Core’ngrato 2 Click here and listen to her sing!!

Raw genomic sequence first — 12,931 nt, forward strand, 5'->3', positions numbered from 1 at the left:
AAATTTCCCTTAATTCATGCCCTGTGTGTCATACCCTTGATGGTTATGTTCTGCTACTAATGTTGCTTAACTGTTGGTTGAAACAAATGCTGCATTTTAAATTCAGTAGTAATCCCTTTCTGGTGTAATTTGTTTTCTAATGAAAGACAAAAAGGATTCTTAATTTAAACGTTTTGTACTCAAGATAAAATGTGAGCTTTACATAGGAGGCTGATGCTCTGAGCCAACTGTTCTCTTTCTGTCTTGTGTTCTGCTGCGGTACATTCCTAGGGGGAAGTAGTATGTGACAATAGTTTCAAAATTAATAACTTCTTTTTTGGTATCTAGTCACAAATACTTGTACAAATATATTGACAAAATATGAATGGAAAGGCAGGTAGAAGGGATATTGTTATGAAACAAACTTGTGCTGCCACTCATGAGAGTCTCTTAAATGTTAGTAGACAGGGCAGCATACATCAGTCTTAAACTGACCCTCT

My good freind Gino Forchetti heard my mother’s record and said you must write about her on your blog. I took it to heart. So here it is as I write about my mother who passed away 23 years ago, as she looks down on me now as my career flourishes just a bit. Her name was Edith Gordon, and she was from Canton Ohio, where she was validictorian of her high school class at McKinley High School. She went from that small town in Ohio directly into a full scholarship at The Juilliard School Of Music, which at that time was uptown at 122nd street and Broadway in New York City. Her major was as a mezzo soprano, and a piano minor. She was a fluent pianist and could sight read just about anything. It was not a surprise to me as she had all the support in the world, as my granfather Harry Gordon bought her a Chickering baby grand piano after the depression. I can’t even imagine where he got the money. Either way when my mom passed away 23 years ago I inherited that piano, and I had it rebuilt by Kalman Dietrich of Dietrich Pianos on West 58th Street. I have the piano in my living room today, and it has become an emotional piece of my household. I have written around 100 tunes on this piano, and continue to  this day. After Juilliard Edith Gordon went on to perform with Leonard Bernstein and the Boston Symphony at Tanglewood, and appeared as a soloist with the Cleveland symphony. She sang Mahler 2 with Bernstein at Tanglewood, and eventually became Gian Carlo Menotti’s choice for the role of Lucy in the premiere of  “The Medium and The Telephone” on Broadway. She had several recordings and one of them sticks in my mind as I was a young boy when she made it. It was on Tikva Records, and on this recording every cut was in a different language. She sang in 9 different languages with perfect diction. A golden voice that will remain in my heart forever. Whenever I hear a beautiful soprano sing I think of my mom, as I grew up listening to her vocalize Ma,Me,Mi,Ma Moo at home daily, and watched her perform around the world as a young boy growing up. The year I auditioned for Juilliard they accepted 2 undergrads and one grad student. The 2 undergrads were Danny Druckman (currently the 2nd percussionist in the NY Philharmonic, as well as professor at Juilliard, son of Pulitzer prize winning composer Jacob Druckman, and myself. The grad student accepted that year was Jonathen Haas who today is a fine tympanist and percussionist. When I told my mother I was accepted, I also said I did not really want to go to college. I just wanted to play jazz, as I was a young drum student of Elvin Jones, and playing drums with the late great Kenny Kirkland, and one of todays finest guitarists and composers Rodney Jones. We had a nice band with Kenny on piano,  Rodney playing bass and guitar, and Cecil McBee Jr. playing bass. Well upon hearing the news that I wanted to turn down the opportunity of going to Juilliard after I was one of two accepted out of maybe 50-100 applicants, my mother screamed, “if you do that you are disowned. You will get nothing from me to help you”.  Well as it turned out I went on to Juilliard , and it was a life changing experience for me, as it made me a much more rounded musician, and composer. I got to play with all the greatest musicians and conductors in the world like Leonard Bernstein, Herbert Von Karajan, Sir George Solti, Zubin Mehta, James Conlon, Sixten Ehrling, and many more. As well as I studied with the man who basically invented the tympani in Saul Goodman,  and Elden Buster Bailey who was probably the greatest snare drummer to ever live. It was invaluable to be around this, and I have my mother to thank, as she basically forced me into my freshman year. Thanks Mom! If you could see me now I think you’d be pretty proud of me. Please be sure to  check the sites of all the fantastic musicians I have linked in this blog. And also play the mp3 of Edith Gordon attached.